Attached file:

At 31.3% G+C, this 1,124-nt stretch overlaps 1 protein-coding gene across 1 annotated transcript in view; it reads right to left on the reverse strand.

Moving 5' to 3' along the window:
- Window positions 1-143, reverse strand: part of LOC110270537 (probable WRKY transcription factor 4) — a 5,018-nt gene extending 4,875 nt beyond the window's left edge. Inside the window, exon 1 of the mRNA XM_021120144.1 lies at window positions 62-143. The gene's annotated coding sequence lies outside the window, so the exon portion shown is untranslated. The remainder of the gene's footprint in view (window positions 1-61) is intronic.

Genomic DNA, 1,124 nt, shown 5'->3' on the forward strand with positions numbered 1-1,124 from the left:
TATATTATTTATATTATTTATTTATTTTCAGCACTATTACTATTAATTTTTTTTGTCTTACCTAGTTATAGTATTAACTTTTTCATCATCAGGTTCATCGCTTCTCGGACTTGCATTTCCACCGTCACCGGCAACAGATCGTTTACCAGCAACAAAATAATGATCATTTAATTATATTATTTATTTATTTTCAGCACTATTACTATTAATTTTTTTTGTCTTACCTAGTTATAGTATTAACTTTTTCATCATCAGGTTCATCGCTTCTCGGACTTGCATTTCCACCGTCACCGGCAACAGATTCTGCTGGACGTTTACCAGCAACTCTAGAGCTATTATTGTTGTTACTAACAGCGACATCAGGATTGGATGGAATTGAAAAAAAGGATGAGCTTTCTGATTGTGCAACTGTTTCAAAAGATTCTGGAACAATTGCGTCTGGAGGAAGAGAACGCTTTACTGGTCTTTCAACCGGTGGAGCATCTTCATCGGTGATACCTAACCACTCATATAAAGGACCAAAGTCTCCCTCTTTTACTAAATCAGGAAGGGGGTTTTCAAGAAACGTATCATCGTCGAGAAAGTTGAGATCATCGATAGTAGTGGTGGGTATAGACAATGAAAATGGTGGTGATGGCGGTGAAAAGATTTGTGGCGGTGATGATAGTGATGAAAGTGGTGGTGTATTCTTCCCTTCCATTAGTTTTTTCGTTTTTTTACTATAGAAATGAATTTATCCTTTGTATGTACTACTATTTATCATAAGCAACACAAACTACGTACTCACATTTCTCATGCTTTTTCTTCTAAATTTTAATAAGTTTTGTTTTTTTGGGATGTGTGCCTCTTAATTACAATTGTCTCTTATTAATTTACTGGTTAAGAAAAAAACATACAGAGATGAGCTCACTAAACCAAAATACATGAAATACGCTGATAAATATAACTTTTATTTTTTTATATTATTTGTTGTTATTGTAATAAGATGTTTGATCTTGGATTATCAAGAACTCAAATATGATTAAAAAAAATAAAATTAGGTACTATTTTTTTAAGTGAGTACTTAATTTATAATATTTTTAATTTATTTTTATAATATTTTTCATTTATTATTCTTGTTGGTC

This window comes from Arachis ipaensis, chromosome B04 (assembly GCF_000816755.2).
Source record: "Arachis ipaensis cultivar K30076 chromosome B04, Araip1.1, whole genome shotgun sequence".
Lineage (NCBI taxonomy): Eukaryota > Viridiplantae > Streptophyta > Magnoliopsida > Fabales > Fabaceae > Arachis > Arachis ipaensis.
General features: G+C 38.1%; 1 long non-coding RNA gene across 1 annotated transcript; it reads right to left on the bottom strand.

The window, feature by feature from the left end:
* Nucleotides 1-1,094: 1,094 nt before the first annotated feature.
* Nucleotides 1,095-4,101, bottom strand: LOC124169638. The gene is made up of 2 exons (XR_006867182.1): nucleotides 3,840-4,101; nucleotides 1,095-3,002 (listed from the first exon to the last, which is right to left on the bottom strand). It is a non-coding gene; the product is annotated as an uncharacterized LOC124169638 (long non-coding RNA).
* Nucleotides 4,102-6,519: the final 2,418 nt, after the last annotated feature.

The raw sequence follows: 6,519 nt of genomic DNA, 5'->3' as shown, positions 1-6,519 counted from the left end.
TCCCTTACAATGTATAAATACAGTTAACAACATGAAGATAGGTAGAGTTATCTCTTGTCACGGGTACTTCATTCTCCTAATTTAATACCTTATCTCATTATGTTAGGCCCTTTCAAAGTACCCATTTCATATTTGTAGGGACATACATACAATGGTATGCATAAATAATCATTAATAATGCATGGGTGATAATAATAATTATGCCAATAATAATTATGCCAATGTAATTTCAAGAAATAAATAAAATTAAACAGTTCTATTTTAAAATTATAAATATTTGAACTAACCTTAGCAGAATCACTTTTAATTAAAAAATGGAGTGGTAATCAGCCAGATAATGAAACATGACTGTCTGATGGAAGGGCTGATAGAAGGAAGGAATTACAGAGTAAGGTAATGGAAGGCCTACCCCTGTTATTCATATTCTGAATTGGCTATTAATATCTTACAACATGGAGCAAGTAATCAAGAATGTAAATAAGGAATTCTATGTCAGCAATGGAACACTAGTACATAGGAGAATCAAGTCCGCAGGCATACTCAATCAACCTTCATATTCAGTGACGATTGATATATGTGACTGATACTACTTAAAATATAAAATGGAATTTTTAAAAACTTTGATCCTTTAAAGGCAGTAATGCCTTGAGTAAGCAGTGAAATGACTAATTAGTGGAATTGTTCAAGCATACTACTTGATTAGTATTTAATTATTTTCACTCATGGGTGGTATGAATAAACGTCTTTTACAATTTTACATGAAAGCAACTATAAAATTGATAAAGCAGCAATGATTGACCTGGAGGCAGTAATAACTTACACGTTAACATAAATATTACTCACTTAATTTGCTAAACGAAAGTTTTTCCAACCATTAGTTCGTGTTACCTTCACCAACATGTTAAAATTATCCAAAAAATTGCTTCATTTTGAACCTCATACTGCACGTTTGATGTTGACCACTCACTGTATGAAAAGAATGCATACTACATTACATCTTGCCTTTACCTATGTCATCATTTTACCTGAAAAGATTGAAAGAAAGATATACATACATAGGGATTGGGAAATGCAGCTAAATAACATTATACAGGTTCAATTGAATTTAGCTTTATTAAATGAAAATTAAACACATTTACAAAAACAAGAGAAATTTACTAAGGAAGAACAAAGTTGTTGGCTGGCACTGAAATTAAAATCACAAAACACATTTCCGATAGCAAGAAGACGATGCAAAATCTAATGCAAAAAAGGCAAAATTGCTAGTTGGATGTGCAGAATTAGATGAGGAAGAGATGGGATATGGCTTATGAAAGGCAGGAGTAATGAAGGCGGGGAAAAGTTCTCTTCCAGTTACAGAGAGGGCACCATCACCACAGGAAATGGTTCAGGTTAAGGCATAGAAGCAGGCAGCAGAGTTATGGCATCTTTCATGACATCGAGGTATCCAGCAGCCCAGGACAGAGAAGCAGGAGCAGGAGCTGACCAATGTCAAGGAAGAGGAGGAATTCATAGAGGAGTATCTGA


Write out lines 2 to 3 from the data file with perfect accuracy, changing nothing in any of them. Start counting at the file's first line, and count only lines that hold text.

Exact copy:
Moving 5' to 3' along the window:
- Window positions 1-143, reverse strand: part of LOC110270537 (probable WRKY transcription factor 4) — a 5,018-nt gene extending 4,875 nt beyond the window's left edge. Inside the window, exon 1 of the mRNA XM_021120144.1 lies at window positions 62-143. The gene's annotated coding sequence lies outside the window, so the exon portion shown is untranslated. The remainder of the gene's footprint in view (window positions 1-61) is intronic.